It is a source of constant amusement (or irritation) that every time we are finally organised and get ourselves to the local town or village to explore by foot they are closed for lunch. Their lunch break is a socking two or two and a half hours long! 12-2 or 12-2.30. I admire their insistence of this wonderful life/work balance and envy their long lunches with wine flowing and a siesta afterwards. We've seen them leaving cafes mid afternoon and rolling into their cars and presumably going back to work.
What perplexes us is where they go - as quite often hostelries/cafes /bars were deserted; they can't all go home for lunch can they? We don't see traffic coming and going either. Its like the lunch fairy has waved her wand and everything just freezes.
On a Saturday in Langres we were truly mystified as even then it was deserted - and this at 11am. Together with the foggy weather there was truly a post apocalyptic feel to the experience. We sat in a café and drank hot chocolate till we cheered up enough to find our way back to Lenny where we watched a French film with French subtitles to feel intellectual.
However earlier on we were amused to see this plaque
in front of this charming unsuspecting bridge
which gave us a giggle.
(Martin has just reminded me this was actually in Langres which accounts for the lack of fog.)
Martin has started juggling again which is great for his Parkinson's.
He has a head start as he was very good in the 80s when we were children's entertainers. (well I was, he never gave up his day job - we were Jugging Jac and Professor Spaghetti)
Meanwhile I enjoy the keyboard more and more - possibly because it's such a faff to get me sat on three cushions and plugged in etc that I have to make the most of it when I'm imprisoned in the corner.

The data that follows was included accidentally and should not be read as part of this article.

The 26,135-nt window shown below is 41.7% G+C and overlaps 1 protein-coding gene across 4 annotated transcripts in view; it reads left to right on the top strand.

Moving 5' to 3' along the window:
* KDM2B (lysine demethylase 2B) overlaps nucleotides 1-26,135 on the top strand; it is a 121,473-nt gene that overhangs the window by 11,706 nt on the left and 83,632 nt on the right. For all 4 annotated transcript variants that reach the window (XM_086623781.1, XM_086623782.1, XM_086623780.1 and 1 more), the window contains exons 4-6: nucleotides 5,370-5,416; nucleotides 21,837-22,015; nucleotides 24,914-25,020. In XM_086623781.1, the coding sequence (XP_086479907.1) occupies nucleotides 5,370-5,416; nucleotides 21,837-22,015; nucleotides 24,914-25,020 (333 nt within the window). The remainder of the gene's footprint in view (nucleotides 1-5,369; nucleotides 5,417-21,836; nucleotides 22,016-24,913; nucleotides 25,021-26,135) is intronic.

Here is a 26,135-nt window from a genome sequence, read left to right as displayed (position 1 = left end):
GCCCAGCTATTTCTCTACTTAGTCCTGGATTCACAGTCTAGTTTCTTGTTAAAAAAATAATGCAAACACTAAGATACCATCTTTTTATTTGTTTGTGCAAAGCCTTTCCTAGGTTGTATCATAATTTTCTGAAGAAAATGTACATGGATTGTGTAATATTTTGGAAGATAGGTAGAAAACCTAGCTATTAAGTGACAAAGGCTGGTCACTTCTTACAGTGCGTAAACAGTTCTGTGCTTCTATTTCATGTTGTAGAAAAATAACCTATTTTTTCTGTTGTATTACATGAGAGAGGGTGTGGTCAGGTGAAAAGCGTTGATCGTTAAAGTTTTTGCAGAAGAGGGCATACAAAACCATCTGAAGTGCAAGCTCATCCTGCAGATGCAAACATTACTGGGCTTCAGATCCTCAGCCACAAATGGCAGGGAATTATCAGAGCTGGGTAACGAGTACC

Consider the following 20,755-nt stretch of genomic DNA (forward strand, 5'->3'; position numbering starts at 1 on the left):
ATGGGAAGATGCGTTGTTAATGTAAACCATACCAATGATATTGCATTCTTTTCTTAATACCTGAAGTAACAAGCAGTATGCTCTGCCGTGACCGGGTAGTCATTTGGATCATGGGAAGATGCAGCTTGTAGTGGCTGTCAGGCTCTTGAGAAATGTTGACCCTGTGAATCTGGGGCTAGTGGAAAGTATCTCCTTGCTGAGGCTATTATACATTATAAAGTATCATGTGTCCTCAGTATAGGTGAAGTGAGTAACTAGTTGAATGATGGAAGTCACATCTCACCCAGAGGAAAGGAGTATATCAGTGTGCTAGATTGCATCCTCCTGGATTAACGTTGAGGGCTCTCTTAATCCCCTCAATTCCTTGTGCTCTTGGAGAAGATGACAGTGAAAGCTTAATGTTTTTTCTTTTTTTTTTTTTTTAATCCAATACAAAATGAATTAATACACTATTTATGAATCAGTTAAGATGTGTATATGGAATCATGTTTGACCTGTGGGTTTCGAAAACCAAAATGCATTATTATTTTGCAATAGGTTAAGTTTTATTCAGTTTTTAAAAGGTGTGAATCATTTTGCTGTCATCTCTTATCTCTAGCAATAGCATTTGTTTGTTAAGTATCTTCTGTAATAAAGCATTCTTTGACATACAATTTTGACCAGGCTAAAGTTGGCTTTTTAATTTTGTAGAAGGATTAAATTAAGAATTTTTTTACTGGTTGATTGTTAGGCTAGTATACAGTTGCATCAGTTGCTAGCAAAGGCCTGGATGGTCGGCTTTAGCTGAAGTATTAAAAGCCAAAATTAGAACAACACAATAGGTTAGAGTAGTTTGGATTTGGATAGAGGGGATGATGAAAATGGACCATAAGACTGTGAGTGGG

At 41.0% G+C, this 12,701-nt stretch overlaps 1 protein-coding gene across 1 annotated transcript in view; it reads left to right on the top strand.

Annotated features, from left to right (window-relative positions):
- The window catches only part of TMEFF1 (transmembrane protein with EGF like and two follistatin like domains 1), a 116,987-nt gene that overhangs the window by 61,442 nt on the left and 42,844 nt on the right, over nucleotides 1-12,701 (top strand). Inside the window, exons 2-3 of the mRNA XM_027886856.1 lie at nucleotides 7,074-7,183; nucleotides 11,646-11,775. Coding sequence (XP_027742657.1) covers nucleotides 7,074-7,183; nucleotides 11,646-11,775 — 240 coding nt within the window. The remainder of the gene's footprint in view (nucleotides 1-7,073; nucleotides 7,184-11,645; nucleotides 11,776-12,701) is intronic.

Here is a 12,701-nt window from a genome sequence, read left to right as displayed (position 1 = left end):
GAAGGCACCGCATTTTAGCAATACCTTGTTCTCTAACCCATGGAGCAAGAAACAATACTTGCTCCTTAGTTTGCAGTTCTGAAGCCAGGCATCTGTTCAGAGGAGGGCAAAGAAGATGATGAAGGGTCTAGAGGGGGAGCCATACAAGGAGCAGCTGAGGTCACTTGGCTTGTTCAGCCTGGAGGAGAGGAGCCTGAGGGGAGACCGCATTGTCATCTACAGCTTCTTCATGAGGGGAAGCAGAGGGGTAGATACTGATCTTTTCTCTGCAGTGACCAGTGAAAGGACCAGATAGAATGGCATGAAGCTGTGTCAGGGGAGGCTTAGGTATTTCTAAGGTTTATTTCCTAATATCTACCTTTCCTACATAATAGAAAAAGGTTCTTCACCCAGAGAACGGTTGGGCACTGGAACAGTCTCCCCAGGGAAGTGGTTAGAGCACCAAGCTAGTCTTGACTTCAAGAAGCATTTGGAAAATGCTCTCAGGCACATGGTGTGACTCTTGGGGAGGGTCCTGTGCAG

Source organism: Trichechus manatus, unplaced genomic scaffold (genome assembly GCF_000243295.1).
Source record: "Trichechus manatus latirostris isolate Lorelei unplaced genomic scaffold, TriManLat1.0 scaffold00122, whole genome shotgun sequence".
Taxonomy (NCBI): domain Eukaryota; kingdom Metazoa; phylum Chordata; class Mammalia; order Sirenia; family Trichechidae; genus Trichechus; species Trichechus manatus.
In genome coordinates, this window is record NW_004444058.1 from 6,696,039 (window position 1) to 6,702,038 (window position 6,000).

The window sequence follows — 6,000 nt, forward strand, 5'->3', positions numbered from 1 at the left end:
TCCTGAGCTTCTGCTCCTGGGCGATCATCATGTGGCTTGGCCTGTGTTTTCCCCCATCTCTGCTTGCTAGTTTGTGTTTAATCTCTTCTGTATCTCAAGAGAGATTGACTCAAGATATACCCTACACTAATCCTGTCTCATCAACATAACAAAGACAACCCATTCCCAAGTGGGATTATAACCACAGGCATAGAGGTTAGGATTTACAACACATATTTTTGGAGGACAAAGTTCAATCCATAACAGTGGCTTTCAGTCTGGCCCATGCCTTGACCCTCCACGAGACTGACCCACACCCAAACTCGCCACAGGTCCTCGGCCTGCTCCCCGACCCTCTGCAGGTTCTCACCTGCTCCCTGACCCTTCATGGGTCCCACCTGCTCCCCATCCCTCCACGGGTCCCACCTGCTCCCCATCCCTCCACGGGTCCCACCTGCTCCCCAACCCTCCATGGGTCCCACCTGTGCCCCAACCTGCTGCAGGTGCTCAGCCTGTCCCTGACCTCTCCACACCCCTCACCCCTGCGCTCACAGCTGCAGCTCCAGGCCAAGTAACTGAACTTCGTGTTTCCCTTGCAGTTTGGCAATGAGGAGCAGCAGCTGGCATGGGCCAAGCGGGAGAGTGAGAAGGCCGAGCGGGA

We finally decided if we drove to a different part of the country it might stop raining.
It did very briefly.
We went to Saulieu (Cote D'Or).
A cheerful welcoming sign awaited us:
We went culture hunting and found (at lunch time!) an art studio just about to shut. The artist Dirk kindly showed us his work and we bought a water colour of the Cafe Parisien which was round the corner.
I wanted to have a drink there so I could remember it when I looked at the picture at home but Martin said it would be too much trouble to find the people in the picture again and put them in the right seats so we didn't.
Afterwards we found this advert of the café on a building - very classy.
Speaking of old buildings, the artist told us of his latest inspiration and urged us to go and see this derelict house which he was painting.
I love the way houses are just left to disintegrate.
Here is another fine example:
.I didn't actually drive down this street
but have driven down some like it (In Bristol last week on a steep gradient and then had to turn at the top but that is another story)
While looking on a map I realise the Central Massif was not far away and hey! how about we drive over there and I try some spring skiing?
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